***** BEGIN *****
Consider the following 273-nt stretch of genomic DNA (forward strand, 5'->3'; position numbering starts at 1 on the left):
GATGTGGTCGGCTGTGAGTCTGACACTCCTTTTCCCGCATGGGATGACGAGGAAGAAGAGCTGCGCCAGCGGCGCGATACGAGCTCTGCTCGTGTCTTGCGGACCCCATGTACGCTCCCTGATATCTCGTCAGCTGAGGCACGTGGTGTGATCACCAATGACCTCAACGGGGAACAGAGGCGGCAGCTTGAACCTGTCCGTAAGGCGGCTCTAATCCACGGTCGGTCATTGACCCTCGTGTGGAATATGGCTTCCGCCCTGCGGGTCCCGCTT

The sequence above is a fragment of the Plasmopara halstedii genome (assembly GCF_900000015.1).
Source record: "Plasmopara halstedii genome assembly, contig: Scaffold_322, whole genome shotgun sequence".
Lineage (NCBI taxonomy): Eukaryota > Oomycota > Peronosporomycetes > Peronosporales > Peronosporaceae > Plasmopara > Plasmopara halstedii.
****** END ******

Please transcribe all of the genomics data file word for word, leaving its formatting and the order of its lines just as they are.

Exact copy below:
Consider the following 273-nt stretch of genomic DNA (forward strand, 5'->3'; position numbering starts at 1 on the left):
GATGTGGTCGGCTGTGAGTCTGACACTCCTTTTCCCGCATGGGATGACGAGGAAGAAGAGCTGCGCCAGCGGCGCGATACGAGCTCTGCTCGTGTCTTGCGGACCCCATGTACGCTCCCTGATATCTCGTCAGCTGAGGCACGTGGTGTGATCACCAATGACCTCAACGGGGAACAGAGGCGGCAGCTTGAACCTGTCCGTAAGGCGGCTCTAATCCACGGTCGGTCATTGACCCTCGTGTGGAATATGGCTTCCGCCCTGCGGGTCCCGCTT

The sequence above is a fragment of the Plasmopara halstedii genome (assembly GCF_900000015.1).
Source record: "Plasmopara halstedii genome assembly, contig: Scaffold_322, whole genome shotgun sequence".
Lineage (NCBI taxonomy): Eukaryota > Oomycota > Peronosporomycetes > Peronosporales > Peronosporaceae > Plasmopara > Plasmopara halstedii.